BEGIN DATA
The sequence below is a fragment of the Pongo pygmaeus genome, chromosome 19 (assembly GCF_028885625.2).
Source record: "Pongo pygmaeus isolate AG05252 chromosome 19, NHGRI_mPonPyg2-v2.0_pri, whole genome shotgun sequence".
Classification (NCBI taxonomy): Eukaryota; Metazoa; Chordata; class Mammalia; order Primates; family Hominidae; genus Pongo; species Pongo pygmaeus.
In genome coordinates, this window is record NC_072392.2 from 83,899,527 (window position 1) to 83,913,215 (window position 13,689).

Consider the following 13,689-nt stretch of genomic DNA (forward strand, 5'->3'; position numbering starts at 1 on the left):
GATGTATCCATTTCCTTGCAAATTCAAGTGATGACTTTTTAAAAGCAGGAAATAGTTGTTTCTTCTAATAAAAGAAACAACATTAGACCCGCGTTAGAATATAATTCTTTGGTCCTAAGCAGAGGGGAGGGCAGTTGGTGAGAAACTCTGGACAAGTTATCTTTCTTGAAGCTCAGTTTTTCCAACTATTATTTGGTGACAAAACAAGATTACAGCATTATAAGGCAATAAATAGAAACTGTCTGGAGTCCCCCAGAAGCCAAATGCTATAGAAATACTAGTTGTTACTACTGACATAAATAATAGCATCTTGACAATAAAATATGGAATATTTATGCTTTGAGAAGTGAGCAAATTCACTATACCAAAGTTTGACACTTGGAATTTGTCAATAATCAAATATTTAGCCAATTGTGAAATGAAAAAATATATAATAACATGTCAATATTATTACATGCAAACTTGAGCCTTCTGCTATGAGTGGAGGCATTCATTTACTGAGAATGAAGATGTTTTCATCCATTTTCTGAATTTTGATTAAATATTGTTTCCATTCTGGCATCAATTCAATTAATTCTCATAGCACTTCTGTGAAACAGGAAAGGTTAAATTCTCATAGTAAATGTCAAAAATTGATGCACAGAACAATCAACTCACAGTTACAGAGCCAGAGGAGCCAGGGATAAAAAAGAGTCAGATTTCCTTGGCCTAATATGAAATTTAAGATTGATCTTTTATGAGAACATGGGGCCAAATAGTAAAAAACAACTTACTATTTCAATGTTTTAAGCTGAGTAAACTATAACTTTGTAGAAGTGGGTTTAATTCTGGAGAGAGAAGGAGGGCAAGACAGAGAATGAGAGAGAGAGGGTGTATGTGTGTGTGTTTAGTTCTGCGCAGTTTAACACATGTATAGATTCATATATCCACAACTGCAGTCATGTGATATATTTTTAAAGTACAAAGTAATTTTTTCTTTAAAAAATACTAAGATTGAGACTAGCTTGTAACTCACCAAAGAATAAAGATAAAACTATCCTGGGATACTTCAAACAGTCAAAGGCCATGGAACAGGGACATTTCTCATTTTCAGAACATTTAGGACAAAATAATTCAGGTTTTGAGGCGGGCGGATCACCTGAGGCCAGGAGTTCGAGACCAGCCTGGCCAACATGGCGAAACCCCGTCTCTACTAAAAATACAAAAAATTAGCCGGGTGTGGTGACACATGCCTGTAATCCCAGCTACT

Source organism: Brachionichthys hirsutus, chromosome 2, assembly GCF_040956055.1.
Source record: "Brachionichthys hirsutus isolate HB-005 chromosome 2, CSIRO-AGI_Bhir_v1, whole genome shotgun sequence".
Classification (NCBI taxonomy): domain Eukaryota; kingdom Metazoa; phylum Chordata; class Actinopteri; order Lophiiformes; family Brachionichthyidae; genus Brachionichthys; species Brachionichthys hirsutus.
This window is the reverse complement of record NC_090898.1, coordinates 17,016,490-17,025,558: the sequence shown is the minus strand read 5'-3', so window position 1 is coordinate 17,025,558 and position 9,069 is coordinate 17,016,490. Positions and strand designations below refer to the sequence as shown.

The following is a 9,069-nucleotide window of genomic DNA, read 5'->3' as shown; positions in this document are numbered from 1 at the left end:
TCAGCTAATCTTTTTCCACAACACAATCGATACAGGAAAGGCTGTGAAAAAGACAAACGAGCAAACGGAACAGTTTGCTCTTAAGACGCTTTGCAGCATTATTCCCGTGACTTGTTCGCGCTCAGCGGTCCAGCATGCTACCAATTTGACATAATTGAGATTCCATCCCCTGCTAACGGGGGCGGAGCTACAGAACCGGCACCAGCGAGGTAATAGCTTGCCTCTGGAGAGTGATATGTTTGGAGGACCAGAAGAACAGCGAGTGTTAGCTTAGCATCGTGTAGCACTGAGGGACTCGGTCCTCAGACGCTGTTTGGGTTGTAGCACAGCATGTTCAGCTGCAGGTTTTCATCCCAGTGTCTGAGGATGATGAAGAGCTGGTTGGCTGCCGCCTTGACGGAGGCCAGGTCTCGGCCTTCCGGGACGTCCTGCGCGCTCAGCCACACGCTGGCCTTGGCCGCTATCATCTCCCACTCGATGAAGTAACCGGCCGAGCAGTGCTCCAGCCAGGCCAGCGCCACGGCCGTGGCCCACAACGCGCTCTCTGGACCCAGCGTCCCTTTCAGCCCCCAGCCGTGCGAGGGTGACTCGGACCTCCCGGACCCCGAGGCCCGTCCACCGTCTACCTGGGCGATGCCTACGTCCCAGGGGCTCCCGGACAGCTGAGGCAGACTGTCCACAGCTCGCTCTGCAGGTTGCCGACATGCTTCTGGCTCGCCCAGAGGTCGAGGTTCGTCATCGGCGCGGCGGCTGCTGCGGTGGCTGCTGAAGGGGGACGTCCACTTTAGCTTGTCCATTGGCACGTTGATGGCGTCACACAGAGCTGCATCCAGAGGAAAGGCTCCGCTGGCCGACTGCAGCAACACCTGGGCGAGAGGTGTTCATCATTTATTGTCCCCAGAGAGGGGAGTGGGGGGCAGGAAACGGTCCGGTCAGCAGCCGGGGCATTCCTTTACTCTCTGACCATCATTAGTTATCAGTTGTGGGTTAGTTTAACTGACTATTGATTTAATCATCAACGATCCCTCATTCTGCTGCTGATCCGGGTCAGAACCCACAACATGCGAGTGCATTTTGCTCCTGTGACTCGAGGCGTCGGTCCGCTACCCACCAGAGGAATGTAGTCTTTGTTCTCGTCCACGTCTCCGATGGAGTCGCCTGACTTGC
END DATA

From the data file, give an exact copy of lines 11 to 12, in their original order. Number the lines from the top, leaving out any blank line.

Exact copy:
The following is a 9,069-nucleotide window of genomic DNA, read 5'->3' as shown; positions in this document are numbered from 1 at the left end:
TCAGCTAATCTTTTTCCACAACACAATCGATACAGGAAAGGCTGTGAAAAAGACAAACGAGCAAACGGAACAGTTTGCTCTTAAGACGCTTTGCAGCATTATTCCCGTGACTTGTTCGCGCTCAGCGGTCCAGCATGCTACCAATTTGACATAATTGAGATTCCATCCCCTGCTAACGGGGGCGGAGCTACAGAACCGGCACCAGCGAGGTAATAGCTTGCCTCTGGAGAGTGATATGTTTGGAGGACCAGAAGAACAGCGAGTGTTAGCTTAGCATCGTGTAGCACTGAGGGACTCGGTCCTCAGACGCTGTTTGGGTTGTAGCACAGCATGTTCAGCTGCAGGTTTTCATCCCAGTGTCTGAGGATGATGAAGAGCTGGTTGGCTGCCGCCTTGACGGAGGCCAGGTCTCGGCCTTCCGGGACGTCCTGCGCGCTCAGCCACACGCTGGCCTTGGCCGCTATCATCTCCCACTCGATGAAGTAACCGGCCGAGCAGTGCTCCAGCCAGGCCAGCGCCACGGCCGTGGCCCACAACGCGCTCTCTGGACCCAGCGTCCCTTTCAGCCCCCAGCCGTGCGAGGGTGACTCGGACCTCCCGGACCCCGAGGCCCGTCCACCGTCTACCTGGGCGATGCCTACGTCCCAGGGGCTCCCGGACAGCTGAGGCAGACTGTCCACAGCTCGCTCTGCAGGTTGCCGACATGCTTCTGGCTCGCCCAGAGGTCGAGGTTCGTCATCGGCGCGGCGGCTGCTGCGGTGGCTGCTGAAGGGGGACGTCCACTTTAGCTTGTCCATTGGCACGTTGATGGCGTCACACAGAGCTGCATCCAGAGGAAAGGCTCCGCTGGCCGACTGCAGCAACACCTGGGCGAGAGGTGTTCATCATTTATTGTCCCCAGAGAGGGGAGTGGGGGGCAGGAAACGGTCCGGTCAGCAGCCGGGGCATTCCTTTACTCTCTGACCATCATTAGTTATCAGTTGTGGGTTAGTTTAACTGACTATTGATTTAATCATCAACGATCCCTCATTCTGCTGCTGATCCGGGTCAGAACCCACAACATGCGAGTGCATTTTGCTCCTGTGACTCGAGGCGTCGGTCCGCTACCCACCAGAGGAATGTAGTCTTTGTTCTCGTCCACGTCTCCGATGGAGTCGCCTGACTTGC